Three of South Africa’s top musos share what being a woman in the music industry means to them. Images: Supplied

Women in Music: SA’s female artists open up about the local industry

To celebrate Women’s Day local singer-songwriters Filipa, Juliet Harding and Julia Church share their thoughts on the music industry.


Three of South Africa’s top musos share what being a woman in the music industry means to them. Images: Supplied

South Africa is filled with female artists who are amazing at their craft and have taken the local music industry to incredible heights. In celebration of Women’s Day on Tuesday 9 August, The South African spoke to three of Mzansi’s talented female artists about what it means to be a woman in the music industry today. 

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Julia Church is a South African-born, London-based singer who has collaborated with the likes of Goldfish and Sun-El Musician. Church has wowed the music lovers with songs like Oh, Miles featuring Lane 8, Forget You featuring Lemon & Herb and I Don’t Think I Love You Anymore

“Being a woman in the music industry is the most exciting space to be in. There is nothing more fulfilling than sharing the creation process with another woman because there is always an unspoken understanding that is hard to articulate. When we tap into that and celebrate each other in our own ways – that is when real magic happens,” said Church about the music industry. 



Juliet Harding is the frontwoman of one of SA’s award-winning electronic bands, GoodLuck. Over the years, GoodLuck has stolen the show with singles like Waiting for Summer, Bird of Paradise and their recently-released single, June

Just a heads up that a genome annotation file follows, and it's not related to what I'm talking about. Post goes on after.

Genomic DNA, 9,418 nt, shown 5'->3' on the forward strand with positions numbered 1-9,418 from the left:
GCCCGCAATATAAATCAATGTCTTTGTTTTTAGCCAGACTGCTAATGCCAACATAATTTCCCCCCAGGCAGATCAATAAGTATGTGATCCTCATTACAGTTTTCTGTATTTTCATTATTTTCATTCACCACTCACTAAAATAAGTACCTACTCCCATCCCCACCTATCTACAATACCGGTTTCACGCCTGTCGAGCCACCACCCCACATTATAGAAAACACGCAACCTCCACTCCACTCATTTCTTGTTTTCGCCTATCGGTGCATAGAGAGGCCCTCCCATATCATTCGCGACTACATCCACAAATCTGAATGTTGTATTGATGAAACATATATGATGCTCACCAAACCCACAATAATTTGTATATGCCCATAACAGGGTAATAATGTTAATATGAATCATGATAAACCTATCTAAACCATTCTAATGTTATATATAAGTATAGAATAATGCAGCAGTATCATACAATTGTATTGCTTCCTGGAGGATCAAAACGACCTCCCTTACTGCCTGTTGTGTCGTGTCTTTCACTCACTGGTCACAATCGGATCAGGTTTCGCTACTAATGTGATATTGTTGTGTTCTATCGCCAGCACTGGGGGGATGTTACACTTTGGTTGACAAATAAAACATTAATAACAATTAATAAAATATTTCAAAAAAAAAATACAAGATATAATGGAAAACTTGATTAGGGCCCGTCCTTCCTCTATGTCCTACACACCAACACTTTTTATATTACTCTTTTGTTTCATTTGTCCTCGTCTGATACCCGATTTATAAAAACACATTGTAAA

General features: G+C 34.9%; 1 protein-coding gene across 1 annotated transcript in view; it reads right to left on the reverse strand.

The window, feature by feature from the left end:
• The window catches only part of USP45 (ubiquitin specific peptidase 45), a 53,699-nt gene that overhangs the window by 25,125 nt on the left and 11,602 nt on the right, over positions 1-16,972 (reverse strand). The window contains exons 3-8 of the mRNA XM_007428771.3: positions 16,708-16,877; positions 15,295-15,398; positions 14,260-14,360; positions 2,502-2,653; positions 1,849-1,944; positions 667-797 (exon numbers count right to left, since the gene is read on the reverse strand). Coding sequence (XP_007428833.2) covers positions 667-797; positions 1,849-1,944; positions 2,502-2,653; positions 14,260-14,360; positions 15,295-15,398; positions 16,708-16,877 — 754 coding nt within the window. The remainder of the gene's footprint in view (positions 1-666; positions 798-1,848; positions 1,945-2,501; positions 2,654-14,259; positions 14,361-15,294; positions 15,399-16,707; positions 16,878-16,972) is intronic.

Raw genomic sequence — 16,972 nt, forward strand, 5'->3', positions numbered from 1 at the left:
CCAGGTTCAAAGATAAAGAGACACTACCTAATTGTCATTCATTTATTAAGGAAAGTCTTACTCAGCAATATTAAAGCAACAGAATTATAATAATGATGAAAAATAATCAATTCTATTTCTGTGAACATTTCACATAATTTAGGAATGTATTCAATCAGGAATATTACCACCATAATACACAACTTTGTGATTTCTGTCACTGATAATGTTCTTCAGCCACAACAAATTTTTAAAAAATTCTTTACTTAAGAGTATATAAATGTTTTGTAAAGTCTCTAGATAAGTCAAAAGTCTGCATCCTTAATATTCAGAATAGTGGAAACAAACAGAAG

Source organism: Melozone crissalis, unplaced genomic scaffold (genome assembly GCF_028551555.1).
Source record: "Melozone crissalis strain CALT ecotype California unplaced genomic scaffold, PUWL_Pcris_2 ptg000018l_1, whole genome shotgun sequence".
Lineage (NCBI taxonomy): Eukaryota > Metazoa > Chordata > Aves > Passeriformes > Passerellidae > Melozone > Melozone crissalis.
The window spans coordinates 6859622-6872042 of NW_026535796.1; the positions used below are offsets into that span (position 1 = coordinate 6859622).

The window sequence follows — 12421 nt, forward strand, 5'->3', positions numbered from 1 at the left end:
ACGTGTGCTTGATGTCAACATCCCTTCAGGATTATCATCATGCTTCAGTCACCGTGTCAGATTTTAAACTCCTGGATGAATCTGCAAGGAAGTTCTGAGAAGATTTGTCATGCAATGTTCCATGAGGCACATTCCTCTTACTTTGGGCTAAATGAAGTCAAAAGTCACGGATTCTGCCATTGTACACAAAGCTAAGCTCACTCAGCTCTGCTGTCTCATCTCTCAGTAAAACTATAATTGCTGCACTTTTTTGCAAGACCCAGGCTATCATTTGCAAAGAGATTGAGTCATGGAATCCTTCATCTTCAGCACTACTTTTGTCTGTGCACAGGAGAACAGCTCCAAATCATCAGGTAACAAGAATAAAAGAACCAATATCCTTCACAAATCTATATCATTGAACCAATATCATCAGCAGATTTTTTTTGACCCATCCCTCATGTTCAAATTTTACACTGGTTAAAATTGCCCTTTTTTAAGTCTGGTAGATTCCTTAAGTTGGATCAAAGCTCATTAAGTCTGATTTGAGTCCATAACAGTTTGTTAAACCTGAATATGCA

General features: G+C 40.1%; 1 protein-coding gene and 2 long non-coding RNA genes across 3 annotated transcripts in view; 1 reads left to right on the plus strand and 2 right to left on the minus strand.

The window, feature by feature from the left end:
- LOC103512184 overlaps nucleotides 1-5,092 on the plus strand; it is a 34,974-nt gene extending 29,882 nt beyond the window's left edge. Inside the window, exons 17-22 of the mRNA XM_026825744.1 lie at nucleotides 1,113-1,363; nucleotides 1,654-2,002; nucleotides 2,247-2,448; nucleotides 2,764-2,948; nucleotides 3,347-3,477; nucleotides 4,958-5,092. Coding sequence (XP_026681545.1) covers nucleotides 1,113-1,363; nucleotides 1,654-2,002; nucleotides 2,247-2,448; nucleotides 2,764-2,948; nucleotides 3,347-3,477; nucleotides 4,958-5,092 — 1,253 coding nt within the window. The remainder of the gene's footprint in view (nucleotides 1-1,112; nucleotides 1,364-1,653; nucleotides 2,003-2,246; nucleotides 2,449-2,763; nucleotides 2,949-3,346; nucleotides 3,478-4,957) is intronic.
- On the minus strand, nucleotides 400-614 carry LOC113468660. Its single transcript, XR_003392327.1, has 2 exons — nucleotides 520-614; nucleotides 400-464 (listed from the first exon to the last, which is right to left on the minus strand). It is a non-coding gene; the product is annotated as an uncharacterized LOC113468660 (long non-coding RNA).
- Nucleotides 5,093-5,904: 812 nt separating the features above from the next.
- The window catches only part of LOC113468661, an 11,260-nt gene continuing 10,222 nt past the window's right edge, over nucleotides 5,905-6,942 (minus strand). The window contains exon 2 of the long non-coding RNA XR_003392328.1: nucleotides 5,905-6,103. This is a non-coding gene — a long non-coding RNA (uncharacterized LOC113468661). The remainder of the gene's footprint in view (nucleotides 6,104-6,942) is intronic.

“Being a woman in the music industry is one of the highest privileges that you can have because there’s definitely still not enough women in the music industry. I’ve performed gigs over the last few years where sometimes I’ve been the only woman at a three-day festival on the stage,” said Harding. 

“Girls are finally feeling confident enough [and] less judged…Living in a world where a lot of what was the norm five years ago is dwindling and becoming not acceptable. Things like over-sexualisation of women’s bodies and being held to a certain standard physically, all those kinds of things are starting to become less and less cool. It’s giving some women the confidence to be who they are.” 


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Singer-songwriter Filipa caught Mzansi’s attention after winning the Ryan Secrest cover competition in 2014. Her singles Little White Lie, Do Something and her latest release, No Words explore the ups and downs of love. 

“As a woman in the music industry, I would like to believe that my role is ultimately to inspire other women to speak their minds confidently …I try to do this through my songwriting. As intimidating as it may be sometimes, sharing my inner thoughts and feelings through my music is a way, I hope, to show strength and pride in one’s own ability to accept who we are, even with all our flaws.”


This Women’s Month, we are calling all young female writers to join our exciting Women in Journalism initiative. Find out more here!